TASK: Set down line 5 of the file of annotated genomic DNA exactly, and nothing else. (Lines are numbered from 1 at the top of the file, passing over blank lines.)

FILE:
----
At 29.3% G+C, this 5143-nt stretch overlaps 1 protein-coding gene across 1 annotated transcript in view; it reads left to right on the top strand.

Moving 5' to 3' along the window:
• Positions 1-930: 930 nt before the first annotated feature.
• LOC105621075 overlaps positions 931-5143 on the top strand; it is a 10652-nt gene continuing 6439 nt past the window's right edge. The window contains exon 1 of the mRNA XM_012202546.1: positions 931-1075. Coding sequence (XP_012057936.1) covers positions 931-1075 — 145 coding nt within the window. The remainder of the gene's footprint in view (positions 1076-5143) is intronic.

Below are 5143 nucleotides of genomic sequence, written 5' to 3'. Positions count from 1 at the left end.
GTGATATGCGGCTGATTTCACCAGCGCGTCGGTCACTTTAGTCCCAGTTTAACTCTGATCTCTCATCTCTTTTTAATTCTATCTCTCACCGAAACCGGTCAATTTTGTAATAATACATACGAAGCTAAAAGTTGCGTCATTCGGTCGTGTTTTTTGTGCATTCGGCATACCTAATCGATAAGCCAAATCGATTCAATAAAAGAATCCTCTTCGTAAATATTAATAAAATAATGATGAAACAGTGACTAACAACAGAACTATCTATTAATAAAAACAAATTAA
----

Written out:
Below are 5143 nucleotides of genomic sequence, written 5' to 3'. Positions count from 1 at the left end.